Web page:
3 SITES projects that connect people to nature

Published on
24 Apr 2018
Jasmine Day

A key part of the SITES framework is enhancing physical, mental and social well-being as a result of human interaction with nature. SITES projects also provide education that promotes the understanding of natural systems and offers opportunities for community involvement and advocacy.

In honor of Earth Month, we’re celebrating three SITES projects that bring us back to nature:

Kirke Park

Located in Seattle, Washington, Kirke Park transformed a non-operational space into a vibrant neighborhood park. This project established a place where the community can now come together outside for events, playing and gardening.

Kirke Park is SITES-certified.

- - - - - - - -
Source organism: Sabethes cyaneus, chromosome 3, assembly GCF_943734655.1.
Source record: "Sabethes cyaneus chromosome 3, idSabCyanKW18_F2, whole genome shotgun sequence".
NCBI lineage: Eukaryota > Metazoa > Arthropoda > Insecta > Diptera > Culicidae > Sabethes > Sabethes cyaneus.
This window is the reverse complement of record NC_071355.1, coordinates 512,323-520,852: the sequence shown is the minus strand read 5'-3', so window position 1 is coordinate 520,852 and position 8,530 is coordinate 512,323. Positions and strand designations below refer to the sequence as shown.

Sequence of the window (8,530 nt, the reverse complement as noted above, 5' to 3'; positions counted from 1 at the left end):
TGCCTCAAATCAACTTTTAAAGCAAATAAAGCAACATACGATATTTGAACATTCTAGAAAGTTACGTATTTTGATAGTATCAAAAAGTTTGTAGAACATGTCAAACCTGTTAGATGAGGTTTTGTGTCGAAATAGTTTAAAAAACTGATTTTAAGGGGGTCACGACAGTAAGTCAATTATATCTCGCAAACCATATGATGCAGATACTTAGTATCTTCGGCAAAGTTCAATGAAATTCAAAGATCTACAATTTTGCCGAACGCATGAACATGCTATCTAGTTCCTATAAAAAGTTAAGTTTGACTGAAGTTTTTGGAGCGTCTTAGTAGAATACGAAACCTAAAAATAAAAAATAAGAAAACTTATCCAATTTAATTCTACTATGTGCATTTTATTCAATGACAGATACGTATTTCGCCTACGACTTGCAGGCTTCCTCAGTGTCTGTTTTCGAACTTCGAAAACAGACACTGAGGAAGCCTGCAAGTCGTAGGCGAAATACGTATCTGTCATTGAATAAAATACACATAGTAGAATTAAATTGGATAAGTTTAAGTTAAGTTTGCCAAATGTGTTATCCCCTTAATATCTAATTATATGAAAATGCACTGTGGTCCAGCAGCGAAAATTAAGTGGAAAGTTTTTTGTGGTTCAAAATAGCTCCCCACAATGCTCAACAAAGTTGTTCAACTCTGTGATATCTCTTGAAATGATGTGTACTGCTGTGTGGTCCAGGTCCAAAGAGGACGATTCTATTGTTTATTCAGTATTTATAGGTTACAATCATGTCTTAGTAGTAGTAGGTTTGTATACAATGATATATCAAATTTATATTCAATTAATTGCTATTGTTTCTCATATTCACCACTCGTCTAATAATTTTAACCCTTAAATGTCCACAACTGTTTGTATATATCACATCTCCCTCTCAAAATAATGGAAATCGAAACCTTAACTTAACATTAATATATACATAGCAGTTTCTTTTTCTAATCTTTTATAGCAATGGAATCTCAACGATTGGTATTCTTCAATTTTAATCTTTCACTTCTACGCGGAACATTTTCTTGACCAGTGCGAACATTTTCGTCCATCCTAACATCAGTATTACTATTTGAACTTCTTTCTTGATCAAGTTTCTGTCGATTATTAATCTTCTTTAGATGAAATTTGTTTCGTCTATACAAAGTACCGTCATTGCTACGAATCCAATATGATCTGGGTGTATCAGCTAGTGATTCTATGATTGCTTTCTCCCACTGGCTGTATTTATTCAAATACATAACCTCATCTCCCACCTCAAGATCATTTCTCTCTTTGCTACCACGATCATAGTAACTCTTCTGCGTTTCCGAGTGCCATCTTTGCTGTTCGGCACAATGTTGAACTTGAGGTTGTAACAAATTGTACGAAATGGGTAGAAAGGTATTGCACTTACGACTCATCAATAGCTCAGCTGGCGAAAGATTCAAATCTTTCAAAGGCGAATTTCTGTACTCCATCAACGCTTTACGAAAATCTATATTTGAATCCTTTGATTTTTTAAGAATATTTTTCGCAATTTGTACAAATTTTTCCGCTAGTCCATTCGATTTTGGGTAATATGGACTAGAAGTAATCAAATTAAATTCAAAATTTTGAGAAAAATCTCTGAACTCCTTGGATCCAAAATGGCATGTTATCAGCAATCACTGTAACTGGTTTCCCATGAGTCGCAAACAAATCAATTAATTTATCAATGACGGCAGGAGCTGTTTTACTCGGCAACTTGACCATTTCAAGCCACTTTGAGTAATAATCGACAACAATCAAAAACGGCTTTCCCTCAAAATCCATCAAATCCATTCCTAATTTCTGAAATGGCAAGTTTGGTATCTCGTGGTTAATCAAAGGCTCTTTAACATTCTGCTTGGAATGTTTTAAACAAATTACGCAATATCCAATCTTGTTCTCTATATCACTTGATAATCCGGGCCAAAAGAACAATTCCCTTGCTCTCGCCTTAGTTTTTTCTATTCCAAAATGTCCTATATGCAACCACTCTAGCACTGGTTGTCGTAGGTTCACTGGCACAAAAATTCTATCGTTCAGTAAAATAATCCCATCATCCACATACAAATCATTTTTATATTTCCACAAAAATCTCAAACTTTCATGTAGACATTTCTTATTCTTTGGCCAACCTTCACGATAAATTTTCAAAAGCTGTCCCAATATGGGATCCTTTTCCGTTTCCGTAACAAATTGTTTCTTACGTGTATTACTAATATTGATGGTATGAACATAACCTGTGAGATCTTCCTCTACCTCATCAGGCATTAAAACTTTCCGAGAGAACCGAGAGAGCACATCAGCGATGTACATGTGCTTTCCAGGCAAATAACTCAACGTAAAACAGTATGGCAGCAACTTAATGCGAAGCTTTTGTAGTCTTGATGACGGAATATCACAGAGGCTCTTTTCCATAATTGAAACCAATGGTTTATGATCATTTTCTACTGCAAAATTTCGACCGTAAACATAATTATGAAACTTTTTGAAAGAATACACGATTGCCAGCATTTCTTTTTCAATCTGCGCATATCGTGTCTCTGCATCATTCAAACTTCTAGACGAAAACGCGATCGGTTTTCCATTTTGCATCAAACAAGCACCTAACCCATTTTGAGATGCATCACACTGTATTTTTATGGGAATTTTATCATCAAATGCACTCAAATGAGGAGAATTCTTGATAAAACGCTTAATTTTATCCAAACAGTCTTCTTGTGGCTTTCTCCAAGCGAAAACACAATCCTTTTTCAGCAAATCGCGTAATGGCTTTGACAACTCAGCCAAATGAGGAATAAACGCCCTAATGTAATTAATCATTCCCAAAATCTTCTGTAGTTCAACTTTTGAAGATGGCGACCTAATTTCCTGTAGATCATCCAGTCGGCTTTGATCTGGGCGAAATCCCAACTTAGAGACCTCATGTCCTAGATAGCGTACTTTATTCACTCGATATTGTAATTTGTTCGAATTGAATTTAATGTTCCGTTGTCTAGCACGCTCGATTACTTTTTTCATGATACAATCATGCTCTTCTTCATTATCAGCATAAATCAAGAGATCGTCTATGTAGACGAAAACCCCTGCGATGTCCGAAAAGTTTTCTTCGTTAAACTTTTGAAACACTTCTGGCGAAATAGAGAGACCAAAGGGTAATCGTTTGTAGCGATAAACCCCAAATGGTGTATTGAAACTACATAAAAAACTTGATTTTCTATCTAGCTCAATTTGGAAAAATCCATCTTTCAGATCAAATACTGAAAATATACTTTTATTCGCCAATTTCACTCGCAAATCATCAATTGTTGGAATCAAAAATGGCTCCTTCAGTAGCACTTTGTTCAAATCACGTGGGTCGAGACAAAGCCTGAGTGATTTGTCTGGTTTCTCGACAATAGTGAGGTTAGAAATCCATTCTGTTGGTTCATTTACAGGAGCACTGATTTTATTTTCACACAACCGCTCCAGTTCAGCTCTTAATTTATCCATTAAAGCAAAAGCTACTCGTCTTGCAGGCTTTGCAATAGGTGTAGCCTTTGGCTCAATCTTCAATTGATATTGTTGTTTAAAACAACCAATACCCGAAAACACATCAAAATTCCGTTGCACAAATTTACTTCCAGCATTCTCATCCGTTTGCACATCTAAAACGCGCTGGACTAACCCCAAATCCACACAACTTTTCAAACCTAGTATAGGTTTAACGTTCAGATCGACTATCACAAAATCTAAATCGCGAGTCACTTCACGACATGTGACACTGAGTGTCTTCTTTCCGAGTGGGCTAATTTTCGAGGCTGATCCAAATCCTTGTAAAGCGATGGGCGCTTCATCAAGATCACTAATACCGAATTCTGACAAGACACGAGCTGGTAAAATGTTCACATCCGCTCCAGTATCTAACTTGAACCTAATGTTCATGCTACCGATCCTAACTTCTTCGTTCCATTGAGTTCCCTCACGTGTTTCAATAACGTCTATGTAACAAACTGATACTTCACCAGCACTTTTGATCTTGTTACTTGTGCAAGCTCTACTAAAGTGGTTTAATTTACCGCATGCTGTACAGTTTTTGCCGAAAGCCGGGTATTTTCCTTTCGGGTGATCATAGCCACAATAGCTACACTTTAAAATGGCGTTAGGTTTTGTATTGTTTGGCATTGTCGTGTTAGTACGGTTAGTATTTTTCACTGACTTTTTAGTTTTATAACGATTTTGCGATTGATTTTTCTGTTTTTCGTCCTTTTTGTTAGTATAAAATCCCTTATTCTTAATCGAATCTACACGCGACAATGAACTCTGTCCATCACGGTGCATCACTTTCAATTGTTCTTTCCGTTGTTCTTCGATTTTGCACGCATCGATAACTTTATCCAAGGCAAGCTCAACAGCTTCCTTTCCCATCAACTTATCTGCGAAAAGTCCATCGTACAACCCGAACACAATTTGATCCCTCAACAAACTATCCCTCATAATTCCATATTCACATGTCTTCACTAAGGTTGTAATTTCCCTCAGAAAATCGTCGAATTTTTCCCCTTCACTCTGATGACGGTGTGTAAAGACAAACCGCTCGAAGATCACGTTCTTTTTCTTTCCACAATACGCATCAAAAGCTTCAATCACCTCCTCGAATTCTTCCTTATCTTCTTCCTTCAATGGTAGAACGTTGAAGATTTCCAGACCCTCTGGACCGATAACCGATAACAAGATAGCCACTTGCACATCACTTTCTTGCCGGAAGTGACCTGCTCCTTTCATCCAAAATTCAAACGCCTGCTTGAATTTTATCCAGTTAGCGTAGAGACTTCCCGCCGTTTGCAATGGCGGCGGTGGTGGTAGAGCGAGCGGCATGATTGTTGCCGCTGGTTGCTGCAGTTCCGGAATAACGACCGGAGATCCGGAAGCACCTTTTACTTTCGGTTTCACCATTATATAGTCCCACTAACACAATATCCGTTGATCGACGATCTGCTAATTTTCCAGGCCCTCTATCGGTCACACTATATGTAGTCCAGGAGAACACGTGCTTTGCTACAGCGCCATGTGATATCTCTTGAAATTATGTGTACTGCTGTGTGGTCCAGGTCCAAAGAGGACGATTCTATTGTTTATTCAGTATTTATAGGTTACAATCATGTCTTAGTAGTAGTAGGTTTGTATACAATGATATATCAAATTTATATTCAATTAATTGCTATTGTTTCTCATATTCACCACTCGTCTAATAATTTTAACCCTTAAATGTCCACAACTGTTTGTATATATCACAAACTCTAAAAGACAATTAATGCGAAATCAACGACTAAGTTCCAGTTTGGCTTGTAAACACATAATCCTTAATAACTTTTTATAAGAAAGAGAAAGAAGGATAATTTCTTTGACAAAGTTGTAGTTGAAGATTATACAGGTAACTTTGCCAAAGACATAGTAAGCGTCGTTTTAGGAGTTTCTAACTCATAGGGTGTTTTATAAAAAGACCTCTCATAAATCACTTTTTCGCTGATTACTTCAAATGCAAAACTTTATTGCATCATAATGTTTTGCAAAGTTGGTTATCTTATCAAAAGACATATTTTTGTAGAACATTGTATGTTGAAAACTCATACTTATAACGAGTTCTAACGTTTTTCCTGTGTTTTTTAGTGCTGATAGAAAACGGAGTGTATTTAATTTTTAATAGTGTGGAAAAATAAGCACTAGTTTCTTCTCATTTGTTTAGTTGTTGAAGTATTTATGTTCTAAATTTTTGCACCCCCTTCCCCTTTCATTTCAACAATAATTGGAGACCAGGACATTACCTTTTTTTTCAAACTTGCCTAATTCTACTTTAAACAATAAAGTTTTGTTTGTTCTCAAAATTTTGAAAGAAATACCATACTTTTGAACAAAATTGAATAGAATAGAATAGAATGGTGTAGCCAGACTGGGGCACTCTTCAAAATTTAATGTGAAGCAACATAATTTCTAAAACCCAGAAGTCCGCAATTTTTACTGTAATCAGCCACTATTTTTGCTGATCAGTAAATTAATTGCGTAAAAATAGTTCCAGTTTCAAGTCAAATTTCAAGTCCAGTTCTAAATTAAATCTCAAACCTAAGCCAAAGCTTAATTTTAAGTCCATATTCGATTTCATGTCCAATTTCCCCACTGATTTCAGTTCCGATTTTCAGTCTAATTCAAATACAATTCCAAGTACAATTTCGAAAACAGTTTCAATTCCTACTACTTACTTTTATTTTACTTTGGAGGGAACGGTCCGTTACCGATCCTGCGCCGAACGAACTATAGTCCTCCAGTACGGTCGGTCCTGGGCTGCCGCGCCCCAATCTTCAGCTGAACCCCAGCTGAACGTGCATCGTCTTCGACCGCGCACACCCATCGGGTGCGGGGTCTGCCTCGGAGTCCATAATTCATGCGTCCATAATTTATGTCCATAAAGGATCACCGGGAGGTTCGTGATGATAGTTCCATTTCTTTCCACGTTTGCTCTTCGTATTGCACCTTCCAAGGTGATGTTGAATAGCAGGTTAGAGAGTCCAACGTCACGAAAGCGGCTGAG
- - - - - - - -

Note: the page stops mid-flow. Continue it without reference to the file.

Kirke Park.

Luci and Ian Family Garden

The Luci and Ian Family Garden at the Lady Bird Johnson Wildflower Center in Austin, Texas, provides a unique and beautiful space for children and families to learn and appreciate the outdoors through their exploration of the plants, wildlife, water and other sustainable design elements on site.

The Lucy and Ian Family Garden is SITES-certified

Luci and Ian Family Garden.

Boeddeker Park

Before the renovation of Boeddeker Park in San Francisco, California, the site was considered unsafe for the nearly 50,000 people who lived nearby. After the park was transformed through SITES certification, it blossomed into a place for children and adults to play, work out and gather as a community.

Boeddeker Park is SITES-certified

Boeddeker Park.

Find out if there’s a SITES project in your area by visiting the SITES project directory.

Learn more about SITES certification